Neither Castro nor Mejia will publicly name the individual they believe to be the guilty party, owing to libel concerns. Indeed the hard evidence left behind by the hacker tends to point less to a specific person and more to a Website: salsaunited.com. Salsa United is a loose association of about a dozen dance schools in Miami and Broward, formed ironically as an effort to cut down on infighting among the smaller schools. Just recently the group started its own Website. Jolexy Hurtado, a talented dancer who left Salsa Lovers almost three years ago, is the official spokesman for Salsa United and oversees the content of salsaunited.com, which has been under construction for the past few months; it went online July 19 with a series of interviews with local salsa masters.
And that was what precipitated the spat between Hurtado and Castro. Most of the interviews on salsaunited.com were identical to pieces published weeks and months earlier on salsapower.com. Castro says she immediately phoned Hurtado to complain, whereupon he became angry and, before hanging up, according to Castro, exclaimed: "You think you're so powerful? You're fucking with the wrong guy." (Hurtado and a friend who claims to have been with him during the conversation deny he said anything like that to Castro.)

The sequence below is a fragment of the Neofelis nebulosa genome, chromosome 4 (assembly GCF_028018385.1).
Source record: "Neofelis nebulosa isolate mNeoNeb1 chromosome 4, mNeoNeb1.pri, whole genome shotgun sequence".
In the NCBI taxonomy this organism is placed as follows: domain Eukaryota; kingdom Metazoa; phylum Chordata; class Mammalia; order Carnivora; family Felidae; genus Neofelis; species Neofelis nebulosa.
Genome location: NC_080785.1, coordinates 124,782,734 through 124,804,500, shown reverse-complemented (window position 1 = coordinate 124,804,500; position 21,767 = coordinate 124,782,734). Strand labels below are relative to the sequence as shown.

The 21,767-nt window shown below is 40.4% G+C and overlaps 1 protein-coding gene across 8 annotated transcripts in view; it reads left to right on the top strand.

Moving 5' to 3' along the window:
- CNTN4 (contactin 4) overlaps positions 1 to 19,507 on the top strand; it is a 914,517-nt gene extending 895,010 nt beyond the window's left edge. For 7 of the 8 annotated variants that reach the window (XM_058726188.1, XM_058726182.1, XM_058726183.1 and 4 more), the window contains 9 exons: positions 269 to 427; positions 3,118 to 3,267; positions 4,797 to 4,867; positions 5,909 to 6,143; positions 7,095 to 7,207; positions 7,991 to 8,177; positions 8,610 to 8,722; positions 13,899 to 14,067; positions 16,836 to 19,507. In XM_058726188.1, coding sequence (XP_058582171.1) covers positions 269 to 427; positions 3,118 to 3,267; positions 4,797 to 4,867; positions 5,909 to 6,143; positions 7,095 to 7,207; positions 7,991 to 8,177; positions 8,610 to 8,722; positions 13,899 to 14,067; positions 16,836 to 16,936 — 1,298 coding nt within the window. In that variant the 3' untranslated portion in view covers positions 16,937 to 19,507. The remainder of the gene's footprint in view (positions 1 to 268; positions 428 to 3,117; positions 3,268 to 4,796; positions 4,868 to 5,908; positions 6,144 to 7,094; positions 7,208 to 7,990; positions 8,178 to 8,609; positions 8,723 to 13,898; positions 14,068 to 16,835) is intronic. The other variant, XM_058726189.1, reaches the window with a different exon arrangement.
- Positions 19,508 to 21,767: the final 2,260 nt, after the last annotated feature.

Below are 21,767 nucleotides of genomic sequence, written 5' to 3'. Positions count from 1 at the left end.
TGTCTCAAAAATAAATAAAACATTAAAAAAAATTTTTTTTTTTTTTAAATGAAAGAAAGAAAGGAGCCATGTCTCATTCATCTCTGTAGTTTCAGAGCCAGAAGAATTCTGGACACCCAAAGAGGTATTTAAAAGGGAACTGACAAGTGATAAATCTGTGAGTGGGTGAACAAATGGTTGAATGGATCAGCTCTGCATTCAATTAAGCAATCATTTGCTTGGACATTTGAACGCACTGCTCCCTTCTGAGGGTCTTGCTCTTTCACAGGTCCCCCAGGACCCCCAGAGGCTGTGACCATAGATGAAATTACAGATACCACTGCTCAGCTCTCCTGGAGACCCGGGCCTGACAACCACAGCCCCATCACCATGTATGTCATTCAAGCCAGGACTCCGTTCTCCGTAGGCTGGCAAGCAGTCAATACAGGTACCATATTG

This convinced Castro that Hurtado was the right guy for her infamous and insulting Ñó!!! Award, a takeoff on the all-purpose Cuban expletive coñoand occasionally given by Castro to someone in the salsa world who had, in her opinion, been a jerk. On July 20, the day after her conversation with Hurtado, readers of salsapower.com found the second Ñó!!! Award. It didn't name Hurtado, but it did make his identity abundantly clear and accused him of plagiarism. "We guess we should just shrug this off as either reduced mental capacity or ignorance of the meaning of the words “Ethics' and “Integrity,'" the Ñó!!! copy read. "[The Ñó!!! recipient] told Jacira just days ago ... that his Website was “not competition' for SalsaPower because his Website only represents local schools in the South Florida area, but SalsaPower is global. We have to agree with him on the second point. We sincerely doubt, however, that the schools which his organization represents ... feel that they are well represented by a Website whose content is mostly plagiarized."